The Chinese church is incredibly diverse. It is both rural and urban, registered and unregistered, as well as protected and persecuted under the same religious laws. The people who make up the church come from every social class and work in all spheres of society from traditional full-time Christian ministry enterprises to the broader secular context including, even, the upper echelons of the Communist Party. Doctrinally there also exists significant variation. Some have strong Pentecostal leanings where others embrace Reform theology or another set of particular theological principles.
And if you have been keeping up with the Chinese church for any length of time this diversity likely comes as no surprise. What many do find surprising to learn, however, is that the Chinese church boasts extraordinary cultural diversity (and not because of the presence of international congregations).
The Chinese government officially recognizes fifty-six ethnic groups including the Han Chinese, who account for around 90% of the overall Chinese population. At this point in God’s redemptive plan, the Han constitute the largest percentage of Christians in the Chinese church. The remaining fifty-five minority groups, while only representing a small percentage of the overall population, still amount to around 100 million people. It is within this segment of the Chinese population, within these fifty-five people groups, where the story of China’s people groups becomes truly intriguing. In other words, the number fifty-five does not tell the whole story.
According to Paul Hattaway in Operation China, a comprehensive profile of China’s various people groups, many of the fifty-five officially recognized minorities are actually broad ethnic classifications rather than specific people groups. The real number of people groups exceeds 400, which raises the question, why?  Why such discrepancy between government figures and those claimed by Hattaway?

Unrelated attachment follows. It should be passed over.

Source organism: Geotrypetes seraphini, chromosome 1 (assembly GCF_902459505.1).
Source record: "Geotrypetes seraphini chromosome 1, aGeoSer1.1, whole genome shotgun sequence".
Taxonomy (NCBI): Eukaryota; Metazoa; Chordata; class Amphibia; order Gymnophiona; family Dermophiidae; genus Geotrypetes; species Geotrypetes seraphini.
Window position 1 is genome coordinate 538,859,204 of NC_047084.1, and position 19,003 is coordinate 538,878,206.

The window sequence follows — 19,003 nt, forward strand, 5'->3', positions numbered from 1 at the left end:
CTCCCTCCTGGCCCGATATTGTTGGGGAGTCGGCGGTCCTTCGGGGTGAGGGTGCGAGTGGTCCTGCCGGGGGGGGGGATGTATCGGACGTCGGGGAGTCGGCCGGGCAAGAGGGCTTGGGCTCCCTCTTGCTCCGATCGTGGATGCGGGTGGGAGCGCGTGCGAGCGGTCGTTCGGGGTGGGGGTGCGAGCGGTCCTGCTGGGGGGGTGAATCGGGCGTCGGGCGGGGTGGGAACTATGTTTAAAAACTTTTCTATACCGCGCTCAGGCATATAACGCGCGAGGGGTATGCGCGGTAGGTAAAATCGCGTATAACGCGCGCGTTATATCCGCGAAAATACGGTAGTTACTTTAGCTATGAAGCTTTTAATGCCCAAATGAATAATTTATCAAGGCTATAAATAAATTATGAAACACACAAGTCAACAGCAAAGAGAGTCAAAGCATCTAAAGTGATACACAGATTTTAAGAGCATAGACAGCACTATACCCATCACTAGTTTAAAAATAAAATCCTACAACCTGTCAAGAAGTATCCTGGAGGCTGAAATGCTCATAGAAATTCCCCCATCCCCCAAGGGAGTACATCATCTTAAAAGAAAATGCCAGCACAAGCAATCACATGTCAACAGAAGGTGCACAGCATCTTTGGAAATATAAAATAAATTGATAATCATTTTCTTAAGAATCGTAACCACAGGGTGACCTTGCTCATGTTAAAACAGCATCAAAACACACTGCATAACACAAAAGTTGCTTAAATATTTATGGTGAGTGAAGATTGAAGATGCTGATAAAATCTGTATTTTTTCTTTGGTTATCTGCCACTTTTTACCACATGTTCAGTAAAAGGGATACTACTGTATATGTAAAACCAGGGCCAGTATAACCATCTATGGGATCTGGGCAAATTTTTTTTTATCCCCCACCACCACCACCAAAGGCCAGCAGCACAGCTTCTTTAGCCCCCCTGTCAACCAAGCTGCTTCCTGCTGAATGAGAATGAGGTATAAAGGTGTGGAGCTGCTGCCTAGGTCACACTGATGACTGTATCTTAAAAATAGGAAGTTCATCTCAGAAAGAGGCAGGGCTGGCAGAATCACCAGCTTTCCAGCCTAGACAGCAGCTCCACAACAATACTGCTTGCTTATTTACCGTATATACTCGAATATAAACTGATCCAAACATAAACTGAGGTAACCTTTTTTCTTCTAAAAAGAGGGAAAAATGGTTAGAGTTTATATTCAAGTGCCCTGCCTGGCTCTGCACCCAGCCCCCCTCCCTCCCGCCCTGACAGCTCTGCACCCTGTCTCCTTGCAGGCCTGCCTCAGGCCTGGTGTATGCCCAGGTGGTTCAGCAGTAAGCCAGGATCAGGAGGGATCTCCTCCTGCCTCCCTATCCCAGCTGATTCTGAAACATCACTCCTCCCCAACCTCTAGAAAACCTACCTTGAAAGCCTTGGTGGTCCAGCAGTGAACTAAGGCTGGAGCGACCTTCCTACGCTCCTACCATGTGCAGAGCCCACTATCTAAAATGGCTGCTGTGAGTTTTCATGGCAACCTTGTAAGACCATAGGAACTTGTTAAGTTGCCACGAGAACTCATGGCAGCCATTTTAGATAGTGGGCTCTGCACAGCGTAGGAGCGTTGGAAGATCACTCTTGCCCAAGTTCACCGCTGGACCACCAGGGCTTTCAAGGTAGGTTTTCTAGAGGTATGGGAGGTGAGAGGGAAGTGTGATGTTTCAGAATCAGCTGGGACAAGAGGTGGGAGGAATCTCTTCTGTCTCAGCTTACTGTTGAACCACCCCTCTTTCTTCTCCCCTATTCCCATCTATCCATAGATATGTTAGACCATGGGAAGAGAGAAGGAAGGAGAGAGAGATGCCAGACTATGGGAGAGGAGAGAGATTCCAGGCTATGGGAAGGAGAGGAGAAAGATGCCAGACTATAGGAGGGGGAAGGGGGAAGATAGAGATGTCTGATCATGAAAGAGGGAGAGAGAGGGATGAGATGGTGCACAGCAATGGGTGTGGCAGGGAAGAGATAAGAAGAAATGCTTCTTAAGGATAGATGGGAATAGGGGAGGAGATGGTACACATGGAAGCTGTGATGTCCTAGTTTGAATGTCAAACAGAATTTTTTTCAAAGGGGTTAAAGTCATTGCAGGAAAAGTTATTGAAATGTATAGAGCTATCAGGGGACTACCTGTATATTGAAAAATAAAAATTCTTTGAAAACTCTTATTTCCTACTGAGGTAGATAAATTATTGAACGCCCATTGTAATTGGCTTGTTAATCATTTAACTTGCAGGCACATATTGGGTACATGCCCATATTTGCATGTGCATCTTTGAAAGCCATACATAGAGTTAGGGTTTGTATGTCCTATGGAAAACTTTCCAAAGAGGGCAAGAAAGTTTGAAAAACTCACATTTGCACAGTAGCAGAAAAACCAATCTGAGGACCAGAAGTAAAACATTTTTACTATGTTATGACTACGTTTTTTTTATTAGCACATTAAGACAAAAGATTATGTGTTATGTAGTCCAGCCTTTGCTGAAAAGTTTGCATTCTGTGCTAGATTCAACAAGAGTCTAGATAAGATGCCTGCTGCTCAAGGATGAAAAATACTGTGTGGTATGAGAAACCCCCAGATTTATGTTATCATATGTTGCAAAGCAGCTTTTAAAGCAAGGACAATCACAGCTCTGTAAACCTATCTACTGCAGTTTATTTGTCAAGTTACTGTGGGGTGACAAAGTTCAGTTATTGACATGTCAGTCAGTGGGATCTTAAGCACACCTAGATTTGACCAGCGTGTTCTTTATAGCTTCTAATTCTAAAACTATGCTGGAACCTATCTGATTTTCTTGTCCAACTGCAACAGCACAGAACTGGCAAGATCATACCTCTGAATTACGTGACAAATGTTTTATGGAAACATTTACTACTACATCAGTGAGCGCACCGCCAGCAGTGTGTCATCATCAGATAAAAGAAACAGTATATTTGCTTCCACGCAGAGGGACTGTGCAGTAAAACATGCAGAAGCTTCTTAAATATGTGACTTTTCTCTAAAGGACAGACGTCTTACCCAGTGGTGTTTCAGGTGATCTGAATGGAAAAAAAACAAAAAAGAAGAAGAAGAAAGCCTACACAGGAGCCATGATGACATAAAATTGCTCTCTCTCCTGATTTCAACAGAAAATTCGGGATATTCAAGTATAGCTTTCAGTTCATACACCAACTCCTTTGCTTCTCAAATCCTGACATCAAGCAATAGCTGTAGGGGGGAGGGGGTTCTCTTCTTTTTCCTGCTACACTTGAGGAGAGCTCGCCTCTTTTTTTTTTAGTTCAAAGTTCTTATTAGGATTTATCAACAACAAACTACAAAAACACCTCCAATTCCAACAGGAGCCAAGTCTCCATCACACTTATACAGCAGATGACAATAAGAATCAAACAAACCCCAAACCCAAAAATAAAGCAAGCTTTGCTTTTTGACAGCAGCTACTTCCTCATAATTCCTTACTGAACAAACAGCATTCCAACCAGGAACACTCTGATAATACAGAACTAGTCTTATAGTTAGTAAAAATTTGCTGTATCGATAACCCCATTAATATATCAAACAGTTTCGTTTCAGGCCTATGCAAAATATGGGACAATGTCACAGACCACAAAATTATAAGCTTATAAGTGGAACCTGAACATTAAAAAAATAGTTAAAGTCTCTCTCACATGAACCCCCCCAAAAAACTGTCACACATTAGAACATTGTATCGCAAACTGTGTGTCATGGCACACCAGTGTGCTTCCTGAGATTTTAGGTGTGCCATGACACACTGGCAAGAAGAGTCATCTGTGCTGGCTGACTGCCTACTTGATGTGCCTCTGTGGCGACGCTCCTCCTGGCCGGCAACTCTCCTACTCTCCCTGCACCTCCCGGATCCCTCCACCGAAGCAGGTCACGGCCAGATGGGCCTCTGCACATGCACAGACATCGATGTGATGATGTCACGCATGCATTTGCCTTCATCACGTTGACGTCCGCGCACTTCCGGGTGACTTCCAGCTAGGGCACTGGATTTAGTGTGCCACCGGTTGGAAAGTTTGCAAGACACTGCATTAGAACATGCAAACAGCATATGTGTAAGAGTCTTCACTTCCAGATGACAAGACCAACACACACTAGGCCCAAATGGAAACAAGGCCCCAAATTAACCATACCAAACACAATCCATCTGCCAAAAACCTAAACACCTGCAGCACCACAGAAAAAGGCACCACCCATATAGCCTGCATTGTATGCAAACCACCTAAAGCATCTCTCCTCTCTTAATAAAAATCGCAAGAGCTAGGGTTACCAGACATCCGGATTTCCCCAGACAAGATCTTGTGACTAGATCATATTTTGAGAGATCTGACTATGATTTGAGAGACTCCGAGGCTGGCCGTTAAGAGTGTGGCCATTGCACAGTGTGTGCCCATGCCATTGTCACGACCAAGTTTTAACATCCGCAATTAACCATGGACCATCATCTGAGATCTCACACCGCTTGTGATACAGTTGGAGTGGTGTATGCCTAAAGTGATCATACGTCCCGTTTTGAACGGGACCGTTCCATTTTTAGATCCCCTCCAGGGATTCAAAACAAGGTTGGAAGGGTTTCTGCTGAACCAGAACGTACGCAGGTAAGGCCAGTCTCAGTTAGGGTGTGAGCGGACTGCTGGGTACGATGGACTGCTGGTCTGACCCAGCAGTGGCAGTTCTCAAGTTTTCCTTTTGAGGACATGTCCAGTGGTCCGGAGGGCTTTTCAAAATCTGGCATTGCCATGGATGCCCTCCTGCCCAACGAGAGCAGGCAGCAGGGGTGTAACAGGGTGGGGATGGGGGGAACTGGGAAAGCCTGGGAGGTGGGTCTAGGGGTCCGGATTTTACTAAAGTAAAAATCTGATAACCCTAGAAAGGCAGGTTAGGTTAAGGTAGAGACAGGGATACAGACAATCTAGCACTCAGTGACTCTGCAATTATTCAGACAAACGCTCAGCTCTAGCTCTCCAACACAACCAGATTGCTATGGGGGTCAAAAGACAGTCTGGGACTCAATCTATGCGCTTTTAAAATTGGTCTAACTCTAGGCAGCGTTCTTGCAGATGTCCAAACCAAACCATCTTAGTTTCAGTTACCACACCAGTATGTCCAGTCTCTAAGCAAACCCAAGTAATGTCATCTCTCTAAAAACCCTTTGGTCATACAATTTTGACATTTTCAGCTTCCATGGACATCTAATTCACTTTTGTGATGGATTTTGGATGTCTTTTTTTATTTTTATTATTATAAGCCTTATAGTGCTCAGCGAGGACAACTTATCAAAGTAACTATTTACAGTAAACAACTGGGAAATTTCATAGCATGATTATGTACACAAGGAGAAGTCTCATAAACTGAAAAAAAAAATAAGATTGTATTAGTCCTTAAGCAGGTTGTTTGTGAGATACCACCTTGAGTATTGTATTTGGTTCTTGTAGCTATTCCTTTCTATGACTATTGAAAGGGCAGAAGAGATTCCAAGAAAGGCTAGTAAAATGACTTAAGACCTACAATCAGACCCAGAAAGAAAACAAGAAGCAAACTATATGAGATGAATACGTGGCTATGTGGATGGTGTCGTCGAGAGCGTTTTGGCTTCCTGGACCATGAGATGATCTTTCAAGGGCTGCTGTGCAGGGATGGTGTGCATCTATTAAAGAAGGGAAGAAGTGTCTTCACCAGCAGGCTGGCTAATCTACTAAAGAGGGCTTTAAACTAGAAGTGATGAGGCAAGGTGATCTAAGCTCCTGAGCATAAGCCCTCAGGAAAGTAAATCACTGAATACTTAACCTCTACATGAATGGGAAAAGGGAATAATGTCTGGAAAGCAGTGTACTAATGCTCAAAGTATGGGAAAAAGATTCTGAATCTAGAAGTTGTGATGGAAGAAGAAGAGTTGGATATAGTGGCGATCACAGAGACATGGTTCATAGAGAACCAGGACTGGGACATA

A helpful comparison may be to consider Native American Indians, which is a broad ethnic classification and not a reference to specific tribes or people groups within that classification. Two people could presumably claim ethnic status as Native Americans, but have very different languages and cultural customs. This is the same in China for many of the officially recognized minority groups.
Today, given a diversity of factors, it is difficult to determine exactly how many Christians there are within each respective ethnic group in China. What is certain, however, are the words of Revelation 5:9 that tell us Jesus, by his blood, has ransomed people from every tribe, language, people and nation.
God, in his infinite wisdom and mercy, has chosen to place many of these people groups in China, truly giving the Chinese church a great diversity of faces. Pray that God would be pleased to create more worshipers among the diverse peoples of China to fulfill the prophetic words of Revelation and bring greater glory to his name.
 For further explanation of how the number of people groups was established see: Hattaway, Paul, Operation China: Introducing all the Peoples of China. Pasadena: William Carey Library, 2000, pp. 1-6.
Image Credit: Gaylan Yeung
Mark Totman is an expat with over a decade of experience living in China. He enjoys writing on a wide range of China-related subjects including language, culture and history, particularly as these subjects facilitate greater understanding of the Chinese context and encourage beneficial lives of cross-cultural service. View Full Bio